Second Chance to Live

Sharing Hope in the Face of Adversity — One Piece at a Time

My Struggle living with an Invisible Disability Revisited– Part 5

Posted by Second Chance to Live on March 23, 2009

For context please read:

Part 1, Part 2 and Part 3 and Part 4. Thank you.

In August 2007 I wrote this 4 part series. In lieu of what transpired with Natasha Richardson and the subject matter of traumatic brain injury being discussed as an invisible disability — on ABC Radio San Francisco KGO AM 810 March 18, 2009 — I decided to reprint this 4 part series in its entirety.

My Struggle Living with an Invisible Disability

My interest is to empower individuals who are also living with an invisible disability — due to a brain injury or due any other type of organic, medical, psychological or mental health condition. May you find the hope and courage — by reading through this 4 Part series — to both love and accept your reality and yourself.

The perspective that I share with in this series is from what I have experienced while living with an invisible disability for close to 42 years. My goal is not to affix blame on anyone — as that does no one any good — but to share what has helped me in my process.

In my experience, denial kept me isolated and alienated from myself and other people — for many years — until I was able to begin to accept myself and my reality.

And now for the conclusion — Part 5

In these various scenario’s I seek to be kind and considerate, however I have learned that I need to limit the amount of time that I spend with such individuals.

My desire to bring about win-win outcomes teaches me to honor my limitations. When I honor my limitations I honor my relationships. Consequently, I have come to respect my limitations and value the abilities I possess. Because I have experienced the consequences of not respecting my limitations I made the decision to not place myself in a situation that would invariably produce a lose-lose outcome. In my attempt to provide a win-win outcome I decided to spend 2-3 weeks at the second location.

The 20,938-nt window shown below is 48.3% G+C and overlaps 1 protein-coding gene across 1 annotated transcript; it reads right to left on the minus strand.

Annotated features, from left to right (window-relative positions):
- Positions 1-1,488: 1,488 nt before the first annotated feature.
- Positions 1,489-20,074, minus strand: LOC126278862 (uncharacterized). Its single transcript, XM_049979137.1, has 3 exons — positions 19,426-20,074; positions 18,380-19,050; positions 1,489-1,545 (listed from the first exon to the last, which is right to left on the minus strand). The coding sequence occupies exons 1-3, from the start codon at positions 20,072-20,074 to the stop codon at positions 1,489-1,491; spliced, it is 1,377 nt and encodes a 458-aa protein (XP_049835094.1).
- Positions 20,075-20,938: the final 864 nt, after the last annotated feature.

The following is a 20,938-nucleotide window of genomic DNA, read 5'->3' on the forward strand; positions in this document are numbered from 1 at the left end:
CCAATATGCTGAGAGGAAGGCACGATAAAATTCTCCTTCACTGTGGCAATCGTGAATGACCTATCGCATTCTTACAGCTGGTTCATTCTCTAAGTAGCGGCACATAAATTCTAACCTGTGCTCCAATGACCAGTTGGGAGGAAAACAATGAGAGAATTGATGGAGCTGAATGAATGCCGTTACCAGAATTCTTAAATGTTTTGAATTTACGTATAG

Through making the decision to spend my time at the second location, I was told that I never wanted to help the parties move in the first place. In reality, because I needed to respect my limitations, and because of previous information I received from the parties who will be moving, I made the decision to spend my time at the second location. The second location quickly became my priority because of love.

My prayer is that the matter I have shared throughout this 5 part series will be resolved in peace. Your prayers would also be highly valued. My struggle living with an invisible disability certainly has and continues to be a tool for instruction. I am grateful for the opportunities that my unique set of circumstances provides, because I know that my circumstances are not meant to keep me down but they are provided to build me up and point me in the direction of my destiny.

As an empowered individual, I can live life on life’s terms because I know that more will be revealed.

Update: I have since visited and learned a needed lesson. I need to limit the duration of my visits to 3-5 days. No one is to blame as it is as it is. By accepting this reality, I can practice live and let live.

I have also learned that when I do not respect my limitations — regardless of whether other people do — I set myself up for a lose-lose scenario.

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All material presented on Second Chance to Live is copyright and cannot be copied, reproduced, or distributed in any way without the express, written consent of Craig J. Phillips, MRC, BA

2 Responses to “My Struggle living with an Invisible Disability Revisited– Part 5”

  1. I find it so hard to live with an invisible disability myself ~ to me it is not concrete I guess if I cannot see it. How then can I expect those around to see it as well? There is trememdous guilt in not working when on the outside my body appears fine. My former colleagues, teachers as we are, should I guess see it as a learning disability. But we don’t teach our learning disabled students that they should just do the best they can because they will never acquire what is needed to be gainfully employed and they will end on disability like me. So many contradictions. Does a TBI and SAH really exist or am I just so severely depressed that I am easily tried, easily irritated, have memory loss issues with short term memory, have emotions that are on edge, feel as though I am not good enough in my need to be perfect for myself, have a growth hormone deficiency and the list goes on. I am a mess for me, my family, the few friends that I can count on one hand and I don’t know where to turn. My therapist thinks everything is affective and there is nothing neurological or physically wrong and that the brain injury has healed itself and she specializes in TBI. Does it really heal?


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